A glimpse of what’s on the TV docket for fall 2022 might feel a bit like stepping into the past. No, we’re not talking about the fact that there are new shows set in Middle Earth and Westeros, we’re talking about the four—yes, four—shows about vampires that are slated to debut this autumn.
AMC is sinking its teeth into a series adaptation of Anne Rice’s popular Interview With the Vampire (Oct. 2), while Showtime is launching its own take on John Ajvide Lindqvist’s 2004 novel Let the Right One In (Oct. 9). Elsewhere, Peacock is following in the not just familiar but well-worn footsteps of the supernatural teen drama with Vampire Academy (Sept. 15), based on the Richelle Mead novels, as Syfy seeks to set itself apart with a more comedic approach in Reginald the Vampire (Oct. 5), which is adapted from Johnny B. Truant’s Fat Vampire book series.
One might have expected this kind of vampire saturation in the years immediately following the Twilight rush, but 2022 has been less about elements of supernatural fantasy and more about the roots of more traditional fantasy. And yet, here we are facing down the most vampire-themed programming we’ve seen in years (sadly, not one of them is about Dracula trying to bring electricity to Victorian England). So, in honor of bloodsuckers’ resounding return to the top of the pop culture pyramid, we’ve rounded up the best vampire-related TV shows to date—beginning with our most recent undead obsession.
What We Do in the Shadows
Created by: Jemaine Clement
Stars: Kayvan Novak, Matt Berry, Natasia Demetriou, Harvey Guillén, Mark Proksch
Original Network: FX
Watch on Hulu
Based on the vampire mockumentary from Jemaine Clement and Taika Waititi, What We Do in the Shadows brings the sadsack bloodsuckers Stateside. The Staten Island roommates— vampires Nandor (Kayvan Novak), Laszlo (Matt Berry), and Nadja (Natasia Demetriou), as well as Nandor’s servant, Guillermo (Harvey Guillen)—are all ridiculous and slightly pathetic. The handheld camerawork is the deadpan punchline, with every shaky zoom in on a character during a confessional implying, “Can you believe this weirdo?”
More of the humor comes from the macabre wordplay and deadpan goofiness—often thanks to Berry’s stark, blustery delivery, straight from his BAFTA-winning Toast of London, and the exasperated looks it draws from Demetriou and Guillen—which are then punctuated by violent slapstick, featuring gallons of blood. In bringing the vampire-out-of-water conceit’s mix of comic elements down to the granular level, What We Do in the Shadows harkens back to the strongest parts of the film, which thrived on its charming re-imagining of dopey mythical creatures failing through the world in a way very particular to Kiwi… or, now, Staten Island. And with its documentary style taken just as seriously as its campy effects and extravagant costumes, the cretinous cosplay is beautifully straight-faced and completely winning—especially when the show goes to oxymoronic extremes of mundanity, like a city council meeting about zoning ordinances. —Jacob Oller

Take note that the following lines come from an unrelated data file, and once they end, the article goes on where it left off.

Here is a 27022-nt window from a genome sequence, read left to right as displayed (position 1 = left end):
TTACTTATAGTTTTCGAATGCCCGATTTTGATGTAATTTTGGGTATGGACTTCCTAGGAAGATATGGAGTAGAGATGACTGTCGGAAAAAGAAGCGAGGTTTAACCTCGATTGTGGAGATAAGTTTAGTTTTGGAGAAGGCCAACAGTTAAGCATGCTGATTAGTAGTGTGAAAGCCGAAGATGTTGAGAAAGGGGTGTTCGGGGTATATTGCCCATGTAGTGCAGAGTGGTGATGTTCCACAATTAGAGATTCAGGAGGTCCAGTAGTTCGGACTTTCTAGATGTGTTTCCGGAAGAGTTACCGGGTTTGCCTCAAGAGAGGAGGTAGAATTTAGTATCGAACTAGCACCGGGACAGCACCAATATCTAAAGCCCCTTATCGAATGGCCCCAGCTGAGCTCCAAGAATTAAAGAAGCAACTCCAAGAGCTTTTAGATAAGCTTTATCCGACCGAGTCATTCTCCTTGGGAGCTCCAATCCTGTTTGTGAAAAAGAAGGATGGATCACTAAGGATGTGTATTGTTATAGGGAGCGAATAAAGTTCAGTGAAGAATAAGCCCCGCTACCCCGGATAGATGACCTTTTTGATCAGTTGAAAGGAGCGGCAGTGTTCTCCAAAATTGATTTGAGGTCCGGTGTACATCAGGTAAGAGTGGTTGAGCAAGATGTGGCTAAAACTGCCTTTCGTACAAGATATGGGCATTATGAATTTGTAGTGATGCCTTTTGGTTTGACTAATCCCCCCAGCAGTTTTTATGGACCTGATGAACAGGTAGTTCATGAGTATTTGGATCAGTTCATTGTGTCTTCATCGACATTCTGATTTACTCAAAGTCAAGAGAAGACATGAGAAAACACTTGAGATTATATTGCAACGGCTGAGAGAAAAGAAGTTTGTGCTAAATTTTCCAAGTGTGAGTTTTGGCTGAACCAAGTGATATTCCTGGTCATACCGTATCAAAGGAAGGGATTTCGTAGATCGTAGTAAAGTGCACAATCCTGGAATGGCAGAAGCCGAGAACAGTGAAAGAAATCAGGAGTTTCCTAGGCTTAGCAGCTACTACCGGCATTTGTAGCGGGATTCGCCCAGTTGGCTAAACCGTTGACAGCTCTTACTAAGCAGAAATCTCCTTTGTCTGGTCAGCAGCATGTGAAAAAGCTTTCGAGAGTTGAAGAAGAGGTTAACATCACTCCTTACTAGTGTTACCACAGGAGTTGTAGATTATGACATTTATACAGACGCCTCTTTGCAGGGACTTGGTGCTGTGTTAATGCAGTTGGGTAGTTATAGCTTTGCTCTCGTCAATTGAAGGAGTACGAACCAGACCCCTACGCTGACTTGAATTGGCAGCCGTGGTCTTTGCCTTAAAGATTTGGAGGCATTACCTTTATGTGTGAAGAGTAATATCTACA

Buffy the Vampire Slayer
Created by: Joss Whedon
Stars: Sarah Michelle Gellar, Nicholas Brendon, Alyson Hannigan, Charisma Carpenter, David Boreanaz, Seth Green, Marc Blucas, Emma Caulfield, Michelle Trachtenberg, Amber Benson, James Marsters, Anthony Stewart Head
Original Networks: The WB, UPN
Watch on Hulu
Watch on Amazon Prime
The most obvious/obligatory entry in this list is also the most influential, and not just for TV’s vampire agenda. Buffy the Vampire Slayer had it all: Romance, drama, tragedy, suspense. The show took the teen-soap formula and elevated it to an art. Starring Sarah Michelle Gellar as a high school student destined to fight the forces of darkness, the series was a unique combination of tragic romance, apocalyptic fantasy, and the clincher: emotional realism. It also featured the most serious and realistic depiction of human loss ever witnessed on the small screen (in “The Body”, dealing with the death of Buffy’s mom by natural causes). This was underscored by the show’s sense of humor, as the writers understood the campy sheen that must accompany any show named Buffy. They also knew how to use snappy dialogue and uncomfortable situations to full effect.
Meanwhile, when it comes to complex characters, you’d be hard pressed to find another program that had the same range and consistency of character development. Everyone matured (or devolved) at his or her own realistic rate. And as some feminist writers have argued, TV had never before seen the complexity of relationships among women that you saw with the likes of Buffy, Willow (Alyson Hannigan), Joyce (Kristine Sutherland), and Dawn (Michelle Trachtenberg). But this wouldn’t have been possible without plot and narrative choices that would go on to shape much of what was to come after. The series’ writers employed elaborate multi-episode, multi-season story arcs, while people and events of the past always had a way of popping back up, the way they do in real life. Series creator Joss Whedon was all about the meta, the ideas and story behind the story. He succeeded, creating a WB/UPN show that bears closer resemblance to the works of Dostoevsky and Kafka than 90210 or Dawson’s Creek. —Tim Regan-Porter and Kaitlin Thomas
Created by: Joss Whedon, David Greenwalt
Stars: David Boreanaz, Charisma Carpenter, Glenn Quinn, Alexis Denisof, J. August Richards, Amy Acker